“I have listened carefully to the many arguments for decriminalisation and am acutely aware of the difficult and even desperate situations people face - often on a daily basis - but nothing I have heard convinces me that women will be safer or have greater options if prostitution is decriminalised.

There is a view that prostitution is mostly harmless, and that if you make it legal and/or regulate it, it will become safer for women and clean up the sex industry. This of course is wishful thinking on the part of some and deviously misleading on the part of others.

First of all, health and other services are available to all that live in South Africa and won’t be more available when prostitution is decriminalised. Secondly, countries that have experimented with decriminalising the practice of prostitution have found that trafficking in women increases to meet the demand created by a legalised sex industry. It also makes it difficult to hold traffickers and pimps accountable as they evade prosecution by using the legality as a cover - claiming that women knew what they were getting into. Organised crime is heavily invested in a burgeoning sex industry and flourishes where prostitution is decriminalised.

The devastating impact of prostitution on women in developing countries and on marginalised groups in developed countries speaks for itself.  Individuals, families and communities should not be encouraged to give up on themselves and embrace such dehumanising practices that have a destructive impact on all concerned. It is unthinkable for any government to protect and facilitate this abuse. Where sex work is recognised, those who are out of work and depend on UIF, will be told there is work available - sex work. This is not a solution to people’s problems - it is exploitation of the vulnerable.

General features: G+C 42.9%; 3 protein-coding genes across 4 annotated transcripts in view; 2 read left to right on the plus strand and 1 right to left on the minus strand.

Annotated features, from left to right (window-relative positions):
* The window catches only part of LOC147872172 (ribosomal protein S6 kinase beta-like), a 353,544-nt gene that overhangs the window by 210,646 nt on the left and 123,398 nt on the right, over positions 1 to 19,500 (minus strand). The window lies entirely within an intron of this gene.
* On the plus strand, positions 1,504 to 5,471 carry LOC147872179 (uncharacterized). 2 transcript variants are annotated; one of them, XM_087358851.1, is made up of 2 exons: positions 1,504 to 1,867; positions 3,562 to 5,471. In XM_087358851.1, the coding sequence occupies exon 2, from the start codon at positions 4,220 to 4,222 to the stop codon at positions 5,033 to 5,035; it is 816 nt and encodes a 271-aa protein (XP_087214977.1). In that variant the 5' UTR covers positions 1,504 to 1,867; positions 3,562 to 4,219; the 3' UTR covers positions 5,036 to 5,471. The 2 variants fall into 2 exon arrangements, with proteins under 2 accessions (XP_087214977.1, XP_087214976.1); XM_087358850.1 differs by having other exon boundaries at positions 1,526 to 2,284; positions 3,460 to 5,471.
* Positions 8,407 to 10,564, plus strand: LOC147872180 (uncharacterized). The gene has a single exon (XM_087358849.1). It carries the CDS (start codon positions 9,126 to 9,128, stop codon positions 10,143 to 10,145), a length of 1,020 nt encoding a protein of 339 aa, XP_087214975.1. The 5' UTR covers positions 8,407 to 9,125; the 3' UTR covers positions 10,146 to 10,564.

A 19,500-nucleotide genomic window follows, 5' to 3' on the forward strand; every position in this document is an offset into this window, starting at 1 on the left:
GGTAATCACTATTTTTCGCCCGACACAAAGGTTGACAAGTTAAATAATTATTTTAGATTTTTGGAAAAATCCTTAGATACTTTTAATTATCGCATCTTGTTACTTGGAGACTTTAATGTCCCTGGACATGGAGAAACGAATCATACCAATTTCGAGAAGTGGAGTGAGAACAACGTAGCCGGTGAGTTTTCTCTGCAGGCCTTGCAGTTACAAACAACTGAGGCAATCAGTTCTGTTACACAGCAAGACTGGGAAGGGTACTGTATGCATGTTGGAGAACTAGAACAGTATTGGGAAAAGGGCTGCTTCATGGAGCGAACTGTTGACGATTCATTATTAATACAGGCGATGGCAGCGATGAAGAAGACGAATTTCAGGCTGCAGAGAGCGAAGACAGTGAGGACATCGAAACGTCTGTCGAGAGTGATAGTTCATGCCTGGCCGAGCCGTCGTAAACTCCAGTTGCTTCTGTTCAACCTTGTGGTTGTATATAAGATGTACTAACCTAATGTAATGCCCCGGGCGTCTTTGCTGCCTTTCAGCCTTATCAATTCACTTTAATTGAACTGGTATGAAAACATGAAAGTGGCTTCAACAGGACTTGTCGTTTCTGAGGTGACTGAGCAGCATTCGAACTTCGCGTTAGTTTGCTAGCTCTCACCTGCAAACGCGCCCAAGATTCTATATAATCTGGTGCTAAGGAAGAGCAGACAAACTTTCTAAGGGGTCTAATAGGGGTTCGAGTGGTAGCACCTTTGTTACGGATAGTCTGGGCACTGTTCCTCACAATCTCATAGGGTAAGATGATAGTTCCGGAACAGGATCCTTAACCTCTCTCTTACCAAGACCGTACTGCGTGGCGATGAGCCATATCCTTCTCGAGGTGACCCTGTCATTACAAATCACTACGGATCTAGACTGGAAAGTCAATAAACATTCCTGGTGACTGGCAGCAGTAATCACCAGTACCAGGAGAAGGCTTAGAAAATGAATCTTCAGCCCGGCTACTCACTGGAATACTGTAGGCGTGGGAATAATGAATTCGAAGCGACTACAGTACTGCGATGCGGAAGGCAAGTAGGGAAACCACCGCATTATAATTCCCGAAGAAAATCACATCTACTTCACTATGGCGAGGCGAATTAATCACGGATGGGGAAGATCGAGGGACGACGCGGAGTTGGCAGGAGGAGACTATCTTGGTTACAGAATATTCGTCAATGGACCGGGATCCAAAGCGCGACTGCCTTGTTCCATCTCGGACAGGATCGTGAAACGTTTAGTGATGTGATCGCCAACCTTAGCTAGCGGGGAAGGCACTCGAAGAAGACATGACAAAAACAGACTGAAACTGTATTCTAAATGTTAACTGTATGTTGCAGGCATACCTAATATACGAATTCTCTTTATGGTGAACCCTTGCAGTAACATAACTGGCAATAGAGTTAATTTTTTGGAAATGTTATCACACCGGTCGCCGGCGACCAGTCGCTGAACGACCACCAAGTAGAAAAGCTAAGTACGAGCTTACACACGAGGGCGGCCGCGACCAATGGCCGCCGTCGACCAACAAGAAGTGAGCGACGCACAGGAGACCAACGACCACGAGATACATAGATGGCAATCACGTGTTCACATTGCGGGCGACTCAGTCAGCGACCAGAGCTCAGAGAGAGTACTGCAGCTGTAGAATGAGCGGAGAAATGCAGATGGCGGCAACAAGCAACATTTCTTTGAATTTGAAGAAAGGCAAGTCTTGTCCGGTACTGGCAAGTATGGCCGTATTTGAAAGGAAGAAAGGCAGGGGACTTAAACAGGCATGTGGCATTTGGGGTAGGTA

The ACDP is firmly convinced that decriminalising prostitution has less to do with the human rights of women and more to do with the multibillion-dollar prostitution and human trafficking industry globally.

The ACDP supports the view that the entire sex industry must remain criminalised and the relatively new laws in South Africa, which target the user, including clients, pimps, procurers and traffickers must be enforced. In addition, a mechanism is needed whereby prostitutes can be diverted into an exit programme to help victims of prostitution to rebuild their lives. Provision for the criminal offence to be expunged on completion of the programme should be an incentive.

An overwhelming body of international evidence shows that the terrible abuse and exploitation of women and children trapped in prostitution do not decline where there is decriminalisation; in fact, the opposite is true.  Public sentiment in South Africa is opposed to legalising prostitution, but well organised lobby groups place constant pressure on government and society. Many well-meaning compassionate people, organisations and legal minds are used to put a human face on this inhumane enterprise. The concerns they raise are real, but the solutions called for will not help women, men and children trapped in prostitution who pay the price for it physically, emotionally and spiritually.

In a study done in nine countries, including South Africa, 89% of prostituted people said they wanted to leave it, but had no other options for survival. Prostitution can have no legitimate role in enhancing women’s economic empowerment. Women must have choices through skills development and sustainable job creation.”


8 August 2018